For a general rule while buying on Ebay, I would recommend to shop from dealers who offer some sort of guaranteed return privilege. This way, the buyer knows there is nothing to hide on the dealer’s end and can rest assured if satisfaction is not met by the item in person.

What are some of the major advantages of Ebay buying?

1. All In One Convenience

o You can search one site instead of hundreds to instantly find what you want
o Compare prices of the items you want as soon as you find them to pay the best price possible

2. Best Prices

* Sellers pay lower fees than at traditional auction houses, allowing them to offer a lower price to the buyer

3. Updates From Your Favorites
* If you have had a pleasurable experience buying from someone, give them positive feedback, and you can also save them as a favorite seller and receive email updates on their latest listings

Disadvantages of Ebay?

Like any high volume website, there exists the ever-present possibility of fraud. There are watchdogs on Ebay constantly monitoring the site, but it is impossible to prevent all wrongful listings. Always check people’s feedbacks, organizations, how long they have been on the site, and their about me page to determine if who you are dealing with is legitimate and trustworthy. Furthermore, Ebay also has their guarantee.

Remember, of course going to coin shows or buying from major coin auctions are still great ways to obtain fresh coins; however, if one does not have the time to physically attend such an auction or show, then Ebay is a great alternative to purchase coins at your convenience.

Tricks of the Trade – Coin Buying

By Doug Winter – www.RareGoldCoins.com

As a dealer who has spent over $100 million on rare coins, what are some of the “tricks” that I have learned that can help you when you are buying coins? Read on to see some of the ones that I think you will benefit most from.

1820 Bust Quarter

When I buy a coin I am looking to sell it immediately for a profit. This makes my needs as a buyer slightly different than yours as a collector. But your ultimate goal, I would hope, is to sell your coins for a profit. What are a few of the most obvious but most important parameters to consider each and every time you buy a coin?

1. Buy Coins That Are Pretty

Numismatics has always been a highly visual hobby. But the advent of the Internet has made the visual aspects of numismatics more significant than ever before. When I look at coins now one of the first questions I ask myself is: will it image well on my website? Coins that are pretty are very easy to sell.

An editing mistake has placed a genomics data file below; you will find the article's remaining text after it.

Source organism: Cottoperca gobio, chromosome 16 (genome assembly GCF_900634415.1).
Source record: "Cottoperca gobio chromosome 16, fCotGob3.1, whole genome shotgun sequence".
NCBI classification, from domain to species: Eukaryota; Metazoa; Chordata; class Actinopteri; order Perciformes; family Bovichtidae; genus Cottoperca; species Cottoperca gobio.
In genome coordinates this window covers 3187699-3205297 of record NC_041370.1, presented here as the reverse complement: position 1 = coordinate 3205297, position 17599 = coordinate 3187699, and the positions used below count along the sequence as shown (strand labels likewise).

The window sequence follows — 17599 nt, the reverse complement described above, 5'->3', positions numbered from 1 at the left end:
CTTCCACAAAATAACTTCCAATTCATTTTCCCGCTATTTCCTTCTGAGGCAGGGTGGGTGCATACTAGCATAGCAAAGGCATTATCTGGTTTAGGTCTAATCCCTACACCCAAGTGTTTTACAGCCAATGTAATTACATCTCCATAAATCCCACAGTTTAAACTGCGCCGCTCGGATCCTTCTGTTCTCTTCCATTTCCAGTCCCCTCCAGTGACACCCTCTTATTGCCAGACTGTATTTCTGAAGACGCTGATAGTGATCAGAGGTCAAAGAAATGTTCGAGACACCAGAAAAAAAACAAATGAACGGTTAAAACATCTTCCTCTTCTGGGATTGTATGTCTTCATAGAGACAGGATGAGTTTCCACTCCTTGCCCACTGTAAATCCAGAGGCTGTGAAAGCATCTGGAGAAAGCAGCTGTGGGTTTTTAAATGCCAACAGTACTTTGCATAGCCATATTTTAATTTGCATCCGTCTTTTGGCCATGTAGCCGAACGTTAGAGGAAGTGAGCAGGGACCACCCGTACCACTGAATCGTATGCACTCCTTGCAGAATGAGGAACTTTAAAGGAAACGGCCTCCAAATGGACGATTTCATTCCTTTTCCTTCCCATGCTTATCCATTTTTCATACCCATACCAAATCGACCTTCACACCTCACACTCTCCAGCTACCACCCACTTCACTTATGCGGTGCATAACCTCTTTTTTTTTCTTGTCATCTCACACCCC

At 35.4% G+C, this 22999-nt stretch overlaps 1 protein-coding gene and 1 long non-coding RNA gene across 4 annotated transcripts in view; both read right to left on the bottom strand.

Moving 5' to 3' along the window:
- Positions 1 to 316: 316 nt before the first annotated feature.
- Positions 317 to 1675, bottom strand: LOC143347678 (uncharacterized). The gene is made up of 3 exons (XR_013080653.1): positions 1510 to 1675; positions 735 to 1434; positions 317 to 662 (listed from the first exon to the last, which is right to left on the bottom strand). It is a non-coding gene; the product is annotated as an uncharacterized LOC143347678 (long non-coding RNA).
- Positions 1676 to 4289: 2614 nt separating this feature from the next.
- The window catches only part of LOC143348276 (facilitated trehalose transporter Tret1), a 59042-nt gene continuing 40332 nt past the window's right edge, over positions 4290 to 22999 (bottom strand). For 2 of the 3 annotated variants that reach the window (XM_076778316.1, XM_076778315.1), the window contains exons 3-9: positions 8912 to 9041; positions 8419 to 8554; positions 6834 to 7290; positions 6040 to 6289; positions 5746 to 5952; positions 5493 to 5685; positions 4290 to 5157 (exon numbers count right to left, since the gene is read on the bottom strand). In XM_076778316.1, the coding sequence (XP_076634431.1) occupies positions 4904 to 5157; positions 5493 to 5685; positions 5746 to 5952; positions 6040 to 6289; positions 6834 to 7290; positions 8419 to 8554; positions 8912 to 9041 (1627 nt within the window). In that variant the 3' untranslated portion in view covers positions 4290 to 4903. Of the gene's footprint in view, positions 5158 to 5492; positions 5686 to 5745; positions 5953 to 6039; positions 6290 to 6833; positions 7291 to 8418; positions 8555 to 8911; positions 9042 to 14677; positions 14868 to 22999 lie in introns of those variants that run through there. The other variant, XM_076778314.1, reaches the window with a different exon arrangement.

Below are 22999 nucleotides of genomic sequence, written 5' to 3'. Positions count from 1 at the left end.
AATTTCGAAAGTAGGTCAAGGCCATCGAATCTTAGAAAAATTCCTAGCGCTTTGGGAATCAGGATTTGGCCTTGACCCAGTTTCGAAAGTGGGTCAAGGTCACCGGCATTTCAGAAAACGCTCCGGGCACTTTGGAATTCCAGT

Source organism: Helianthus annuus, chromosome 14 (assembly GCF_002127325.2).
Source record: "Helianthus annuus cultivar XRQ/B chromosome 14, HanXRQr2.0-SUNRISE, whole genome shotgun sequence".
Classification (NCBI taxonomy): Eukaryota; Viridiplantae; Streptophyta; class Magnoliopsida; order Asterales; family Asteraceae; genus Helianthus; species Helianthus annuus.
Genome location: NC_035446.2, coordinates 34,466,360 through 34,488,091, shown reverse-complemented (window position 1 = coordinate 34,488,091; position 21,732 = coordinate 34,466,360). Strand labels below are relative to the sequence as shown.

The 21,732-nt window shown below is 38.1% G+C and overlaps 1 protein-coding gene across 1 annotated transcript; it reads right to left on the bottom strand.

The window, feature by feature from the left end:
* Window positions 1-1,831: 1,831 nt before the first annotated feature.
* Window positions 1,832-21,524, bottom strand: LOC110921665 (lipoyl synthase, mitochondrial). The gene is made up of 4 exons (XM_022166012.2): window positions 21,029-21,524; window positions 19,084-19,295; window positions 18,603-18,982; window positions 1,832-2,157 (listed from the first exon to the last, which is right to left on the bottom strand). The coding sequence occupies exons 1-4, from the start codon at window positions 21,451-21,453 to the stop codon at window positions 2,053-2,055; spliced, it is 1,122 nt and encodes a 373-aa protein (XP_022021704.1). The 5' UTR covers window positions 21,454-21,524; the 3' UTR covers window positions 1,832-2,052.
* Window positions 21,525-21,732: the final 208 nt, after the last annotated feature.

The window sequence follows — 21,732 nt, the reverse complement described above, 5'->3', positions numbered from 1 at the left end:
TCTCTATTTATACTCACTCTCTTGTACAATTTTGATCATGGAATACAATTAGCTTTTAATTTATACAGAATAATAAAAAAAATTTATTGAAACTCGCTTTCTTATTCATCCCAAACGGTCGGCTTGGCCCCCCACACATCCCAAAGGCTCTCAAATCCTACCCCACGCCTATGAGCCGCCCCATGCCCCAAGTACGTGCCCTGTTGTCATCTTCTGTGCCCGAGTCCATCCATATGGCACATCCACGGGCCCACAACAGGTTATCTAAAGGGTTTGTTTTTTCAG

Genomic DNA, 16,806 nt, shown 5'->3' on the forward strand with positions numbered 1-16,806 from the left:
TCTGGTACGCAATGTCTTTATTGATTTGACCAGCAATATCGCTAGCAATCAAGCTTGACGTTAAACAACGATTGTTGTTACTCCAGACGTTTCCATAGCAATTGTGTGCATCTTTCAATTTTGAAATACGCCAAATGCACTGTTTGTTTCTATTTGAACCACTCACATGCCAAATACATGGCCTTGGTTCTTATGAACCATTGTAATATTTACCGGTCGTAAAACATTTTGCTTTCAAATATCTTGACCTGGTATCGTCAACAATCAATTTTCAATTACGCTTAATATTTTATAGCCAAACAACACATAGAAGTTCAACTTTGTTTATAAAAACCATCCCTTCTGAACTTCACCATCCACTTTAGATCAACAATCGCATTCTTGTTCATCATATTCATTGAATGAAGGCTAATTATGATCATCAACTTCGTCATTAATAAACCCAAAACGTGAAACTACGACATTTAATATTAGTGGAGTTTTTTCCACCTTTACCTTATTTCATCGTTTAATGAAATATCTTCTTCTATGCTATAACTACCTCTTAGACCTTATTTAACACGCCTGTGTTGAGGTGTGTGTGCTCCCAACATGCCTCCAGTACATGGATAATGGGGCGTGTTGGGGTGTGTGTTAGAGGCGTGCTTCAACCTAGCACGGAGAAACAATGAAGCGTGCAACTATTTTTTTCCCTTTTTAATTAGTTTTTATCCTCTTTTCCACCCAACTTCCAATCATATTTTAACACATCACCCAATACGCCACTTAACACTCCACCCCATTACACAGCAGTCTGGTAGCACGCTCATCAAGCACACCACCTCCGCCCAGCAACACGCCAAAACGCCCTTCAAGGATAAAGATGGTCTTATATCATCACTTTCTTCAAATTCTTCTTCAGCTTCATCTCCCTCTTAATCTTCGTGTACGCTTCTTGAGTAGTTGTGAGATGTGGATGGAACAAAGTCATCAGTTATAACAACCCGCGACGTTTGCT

The term “pretty” is somewhat semantic. I tend to like gold coins that are dark and dirty and find these to be aesthetically appealing. Not everyone agrees me. Some people like gold coins that have bright, dazzling luster while others prefer coins that two-tone contrast between the devices and the fields. But I think most people can agree that a certain percentage of coins are, for lack of a better term, “special.” This does not necessarily mean “expensive.” I have seen circulated $100 Bust dimes that I thought were really pretty. The bottom line is that you should try and have as many pretty coins as possible in your collection.

2. Buy Coins That Are Popular

There are many coins that no matter how many examples I have purchased over the years, I have never lost money on them. As an example, I have probably owned twenty 1838-D half eagles in the past decade, ranging in grade from VF25 to MS62. Every time I’ve owned one, it has sold quickly to a happy collector and I’ve made a decent amount of money on each transaction. It’s obvious to me why this date sells quickly: it’s a first-year-of-issue, it’s a one-year type, it has a neat design, it’s a Dahlonega coin and it is relatively affordable.

In the last few years, key date coins in virtually every series have shown dramatic increases in value. There is a good reason for this: they are very popular and this creates a constant level of demand for these issues. In some cases (like 1901-S quarters or 1907 High Reliefs) prices are now probably too high and these key issues are currently overvalued. But I would personally rather have a collection (or inventory) that was full of popular coins than ones that were too esoteric and hard to sell. (more…)